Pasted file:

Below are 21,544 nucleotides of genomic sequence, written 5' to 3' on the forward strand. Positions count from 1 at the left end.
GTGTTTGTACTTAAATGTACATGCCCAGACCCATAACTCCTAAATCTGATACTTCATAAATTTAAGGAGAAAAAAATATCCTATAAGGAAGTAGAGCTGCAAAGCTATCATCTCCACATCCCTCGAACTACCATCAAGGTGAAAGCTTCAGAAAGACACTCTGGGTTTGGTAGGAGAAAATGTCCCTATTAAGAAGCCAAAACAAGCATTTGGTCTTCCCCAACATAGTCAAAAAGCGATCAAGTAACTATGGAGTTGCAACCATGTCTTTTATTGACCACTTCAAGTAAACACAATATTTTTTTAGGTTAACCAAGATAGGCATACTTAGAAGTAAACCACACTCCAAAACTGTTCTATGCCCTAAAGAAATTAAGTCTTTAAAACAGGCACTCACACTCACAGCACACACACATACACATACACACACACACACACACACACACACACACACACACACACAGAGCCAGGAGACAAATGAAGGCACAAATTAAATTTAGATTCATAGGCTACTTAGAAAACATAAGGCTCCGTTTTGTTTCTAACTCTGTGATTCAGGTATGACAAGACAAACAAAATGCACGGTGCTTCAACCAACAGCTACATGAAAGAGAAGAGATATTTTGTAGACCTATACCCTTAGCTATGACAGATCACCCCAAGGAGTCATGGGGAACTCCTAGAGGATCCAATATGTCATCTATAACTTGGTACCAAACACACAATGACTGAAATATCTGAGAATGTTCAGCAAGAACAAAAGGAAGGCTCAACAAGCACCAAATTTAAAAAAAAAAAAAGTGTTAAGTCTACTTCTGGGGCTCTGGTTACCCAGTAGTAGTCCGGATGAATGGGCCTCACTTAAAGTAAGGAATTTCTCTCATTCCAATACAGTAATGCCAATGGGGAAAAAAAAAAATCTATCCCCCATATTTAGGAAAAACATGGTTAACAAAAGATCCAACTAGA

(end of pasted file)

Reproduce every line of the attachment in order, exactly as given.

Below are 21,544 nucleotides of genomic sequence, written 5' to 3' on the forward strand. Positions count from 1 at the left end.
GTGTTTGTACTTAAATGTACATGCCCAGACCCATAACTCCTAAATCTGATACTTCATAAATTTAAGGAGAAAAAAATATCCTATAAGGAAGTAGAGCTGCAAAGCTATCATCTCCACATCCCTCGAACTACCATCAAGGTGAAAGCTTCAGAAAGACACTCTGGGTTTGGTAGGAGAAAATGTCCCTATTAAGAAGCCAAAACAAGCATTTGGTCTTCCCCAACATAGTCAAAAAGCGATCAAGTAACTATGGAGTTGCAACCATGTCTTTTATTGACCACTTCAAGTAAACACAATATTTTTTTAGGTTAACCAAGATAGGCATACTTAGAAGTAAACCACACTCCAAAACTGTTCTATGCCCTAAAGAAATTAAGTCTTTAAAACAGGCACTCACACTCACAGCACACACACATACACATACACACACACACACACACACACACACACACACACACACACAGAGCCAGGAGACAAATGAAGGCACAAATTAAATTTAGATTCATAGGCTACTTAGAAAACATAAGGCTCCGTTTTGTTTCTAACTCTGTGATTCAGGTATGACAAGACAAACAAAATGCACGGTGCTTCAACCAACAGCTACATGAAAGAGAAGAGATATTTTGTAGACCTATACCCTTAGCTATGACAGATCACCCCAAGGAGTCATGGGGAACTCCTAGAGGATCCAATATGTCATCTATAACTTGGTACCAAACACACAATGACTGAAATATCTGAGAATGTTCAGCAAGAACAAAAGGAAGGCTCAACAAGCACCAAATTTAAAAAAAAAAAAAGTGTTAAGTCTACTTCTGGGGCTCTGGTTACCCAGTAGTAGTCCGGATGAATGGGCCTCACTTAAAGTAAGGAATTTCTCTCATTCCAATACAGTAATGCCAATGGGGAAAAAAAAAAATCTATCCCCCATATTTAGGAAAAACATGGTTAACAAAAGATCCAACTAGA